France suspends military operations with Mali: Following last week's coup d"état in Mali, the second in nine months, France announced it will temporarily suspend joint military operations with its West African ally. The decision, which affects the battle against jihadists, is intended to pressure the Colonel Goita to reinstate the civilian-led government.

• Syria likely used chemical weapons 17 times: The Organization for the Prohibition of Chemical Weapons (OPCW) reported to the UN Security Council that they have confirmed 17 cases where the Syrian government "likely or definitely used chemical weapons." Russia has opposed the findings, claiming the organization used unreliable sources.

• Koala "facial recognition": Griffith University on Australia's Gold Coast will use artificial intelligence to begin studying koalas' facial expressions. The goal of the study is to gain insight into the marsupials behavior, particularly with hopes of enticing the animals to use "koala bridges' so that they can safely cross major roads.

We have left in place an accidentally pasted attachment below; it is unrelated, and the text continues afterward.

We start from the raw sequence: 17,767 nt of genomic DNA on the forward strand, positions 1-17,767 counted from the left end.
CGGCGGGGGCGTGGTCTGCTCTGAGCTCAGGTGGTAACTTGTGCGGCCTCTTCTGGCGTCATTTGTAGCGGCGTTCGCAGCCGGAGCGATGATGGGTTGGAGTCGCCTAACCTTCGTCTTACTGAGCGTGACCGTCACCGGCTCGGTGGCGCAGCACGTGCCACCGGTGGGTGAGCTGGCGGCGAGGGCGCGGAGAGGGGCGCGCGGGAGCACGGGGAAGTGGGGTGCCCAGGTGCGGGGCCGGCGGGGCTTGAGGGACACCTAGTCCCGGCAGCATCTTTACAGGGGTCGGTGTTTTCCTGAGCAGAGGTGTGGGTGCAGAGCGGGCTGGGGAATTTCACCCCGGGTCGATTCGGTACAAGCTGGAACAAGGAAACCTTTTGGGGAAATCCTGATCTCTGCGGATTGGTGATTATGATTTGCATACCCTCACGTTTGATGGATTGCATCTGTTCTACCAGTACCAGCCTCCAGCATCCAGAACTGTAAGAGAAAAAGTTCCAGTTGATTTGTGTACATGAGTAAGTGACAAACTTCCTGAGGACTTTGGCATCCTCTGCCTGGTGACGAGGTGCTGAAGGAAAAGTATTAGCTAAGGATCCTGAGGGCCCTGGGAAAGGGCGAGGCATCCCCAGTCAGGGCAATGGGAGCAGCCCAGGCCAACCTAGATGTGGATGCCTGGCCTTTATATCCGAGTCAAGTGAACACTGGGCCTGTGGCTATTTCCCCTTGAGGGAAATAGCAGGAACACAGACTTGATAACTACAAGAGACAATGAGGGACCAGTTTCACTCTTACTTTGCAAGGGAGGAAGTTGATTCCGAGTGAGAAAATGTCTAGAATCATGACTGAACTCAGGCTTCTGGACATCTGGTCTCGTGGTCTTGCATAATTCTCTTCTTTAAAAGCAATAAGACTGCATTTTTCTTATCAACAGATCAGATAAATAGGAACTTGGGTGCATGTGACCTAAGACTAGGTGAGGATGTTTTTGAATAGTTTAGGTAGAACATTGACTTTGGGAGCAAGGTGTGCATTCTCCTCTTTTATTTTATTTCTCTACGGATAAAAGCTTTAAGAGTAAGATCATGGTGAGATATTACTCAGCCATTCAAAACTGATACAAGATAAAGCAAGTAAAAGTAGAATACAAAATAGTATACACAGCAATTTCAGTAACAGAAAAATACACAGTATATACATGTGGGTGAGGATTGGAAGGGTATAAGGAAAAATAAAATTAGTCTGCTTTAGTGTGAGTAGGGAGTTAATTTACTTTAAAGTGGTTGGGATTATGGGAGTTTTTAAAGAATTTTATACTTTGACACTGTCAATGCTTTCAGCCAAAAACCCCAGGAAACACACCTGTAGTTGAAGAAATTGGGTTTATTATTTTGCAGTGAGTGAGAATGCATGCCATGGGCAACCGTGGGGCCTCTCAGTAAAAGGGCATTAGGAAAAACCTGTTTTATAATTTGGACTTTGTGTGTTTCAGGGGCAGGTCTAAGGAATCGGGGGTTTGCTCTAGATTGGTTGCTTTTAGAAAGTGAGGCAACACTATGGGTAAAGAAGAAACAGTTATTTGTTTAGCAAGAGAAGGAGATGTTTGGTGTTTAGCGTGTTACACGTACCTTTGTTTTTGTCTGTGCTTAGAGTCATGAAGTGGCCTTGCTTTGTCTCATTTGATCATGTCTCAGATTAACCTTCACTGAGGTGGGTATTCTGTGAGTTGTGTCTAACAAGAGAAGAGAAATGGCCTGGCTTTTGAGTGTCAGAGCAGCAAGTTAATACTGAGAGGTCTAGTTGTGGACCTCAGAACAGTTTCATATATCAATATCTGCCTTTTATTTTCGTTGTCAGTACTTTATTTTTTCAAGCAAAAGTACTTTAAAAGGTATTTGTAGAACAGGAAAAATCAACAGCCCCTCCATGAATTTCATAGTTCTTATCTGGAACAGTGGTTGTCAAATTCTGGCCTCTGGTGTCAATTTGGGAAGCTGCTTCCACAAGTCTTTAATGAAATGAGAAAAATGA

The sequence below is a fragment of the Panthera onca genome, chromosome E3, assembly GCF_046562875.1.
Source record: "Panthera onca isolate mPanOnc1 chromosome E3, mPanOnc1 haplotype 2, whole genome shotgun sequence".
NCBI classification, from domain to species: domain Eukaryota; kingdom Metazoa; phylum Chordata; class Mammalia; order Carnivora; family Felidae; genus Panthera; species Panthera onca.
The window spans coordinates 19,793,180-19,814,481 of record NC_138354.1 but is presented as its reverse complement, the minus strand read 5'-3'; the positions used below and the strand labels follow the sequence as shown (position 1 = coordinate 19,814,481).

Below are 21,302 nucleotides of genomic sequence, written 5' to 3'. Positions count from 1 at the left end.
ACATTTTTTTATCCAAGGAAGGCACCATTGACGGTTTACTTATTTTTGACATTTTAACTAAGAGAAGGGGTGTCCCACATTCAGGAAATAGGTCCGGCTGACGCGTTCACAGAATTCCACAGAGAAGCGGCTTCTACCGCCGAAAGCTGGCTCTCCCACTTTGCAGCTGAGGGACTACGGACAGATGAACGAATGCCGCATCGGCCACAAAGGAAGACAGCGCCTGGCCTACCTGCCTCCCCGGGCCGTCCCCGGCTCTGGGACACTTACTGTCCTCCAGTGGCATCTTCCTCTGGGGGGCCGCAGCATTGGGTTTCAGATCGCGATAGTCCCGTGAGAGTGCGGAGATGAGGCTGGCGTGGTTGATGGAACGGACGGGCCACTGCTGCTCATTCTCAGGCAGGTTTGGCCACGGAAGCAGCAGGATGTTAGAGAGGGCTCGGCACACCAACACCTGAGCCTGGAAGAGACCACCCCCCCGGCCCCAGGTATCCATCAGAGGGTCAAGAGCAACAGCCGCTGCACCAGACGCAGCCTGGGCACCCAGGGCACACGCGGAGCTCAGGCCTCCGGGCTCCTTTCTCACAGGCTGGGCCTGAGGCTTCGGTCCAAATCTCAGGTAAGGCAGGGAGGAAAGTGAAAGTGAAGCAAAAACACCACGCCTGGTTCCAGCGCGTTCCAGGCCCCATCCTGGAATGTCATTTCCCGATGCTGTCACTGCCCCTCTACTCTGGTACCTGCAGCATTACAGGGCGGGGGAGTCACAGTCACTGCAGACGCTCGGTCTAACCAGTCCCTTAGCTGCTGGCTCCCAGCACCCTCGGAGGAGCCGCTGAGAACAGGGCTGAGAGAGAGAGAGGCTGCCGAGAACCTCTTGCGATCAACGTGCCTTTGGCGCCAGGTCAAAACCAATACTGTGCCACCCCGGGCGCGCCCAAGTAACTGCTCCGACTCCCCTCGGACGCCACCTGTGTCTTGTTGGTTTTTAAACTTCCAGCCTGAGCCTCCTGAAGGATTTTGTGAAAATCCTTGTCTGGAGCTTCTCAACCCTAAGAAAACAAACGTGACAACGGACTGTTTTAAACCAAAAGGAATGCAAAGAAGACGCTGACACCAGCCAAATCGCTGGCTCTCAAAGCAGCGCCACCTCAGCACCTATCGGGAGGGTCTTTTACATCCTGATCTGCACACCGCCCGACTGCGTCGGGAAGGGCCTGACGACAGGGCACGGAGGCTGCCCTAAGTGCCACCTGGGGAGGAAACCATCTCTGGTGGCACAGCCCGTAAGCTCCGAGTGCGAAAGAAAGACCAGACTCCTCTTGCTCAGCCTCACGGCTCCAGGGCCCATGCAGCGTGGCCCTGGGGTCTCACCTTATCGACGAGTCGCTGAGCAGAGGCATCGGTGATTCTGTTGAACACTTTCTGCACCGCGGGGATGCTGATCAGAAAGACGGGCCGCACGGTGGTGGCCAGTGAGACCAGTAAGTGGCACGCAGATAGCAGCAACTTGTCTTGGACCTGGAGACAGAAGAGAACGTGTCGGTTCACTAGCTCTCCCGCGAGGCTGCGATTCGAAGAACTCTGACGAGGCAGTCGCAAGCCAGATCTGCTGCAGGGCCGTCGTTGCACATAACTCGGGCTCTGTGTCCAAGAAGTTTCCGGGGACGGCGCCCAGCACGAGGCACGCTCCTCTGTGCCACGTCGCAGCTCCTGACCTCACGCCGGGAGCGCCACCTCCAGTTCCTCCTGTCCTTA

The weekly magazine 北京 (Beijing) publishes the latest data from China's 7th demographic census, showing that the resident population in the capital is 21.89 million, of which 35% weren't born in Beijing. Not mentioned in the coverage of the census was the news this week that China is changing its two-child-per-family policy to three children to try to boost the nation's birth rate. Accompanying the report, is a photo series showing the early-summer scenery that includes a recent proliferation of Western architecture.

Taiwan counting on "self-discipline" to stop COVID spread

After having just a handful of cases, the virus is suddenly spreading on the island nation. Despite a relatively loose lockdown, residents boast that they know how to shut COVID down on their own, write Byun Chung Pei and Li Ka Ho in Hong Kong-based digital media The Initium.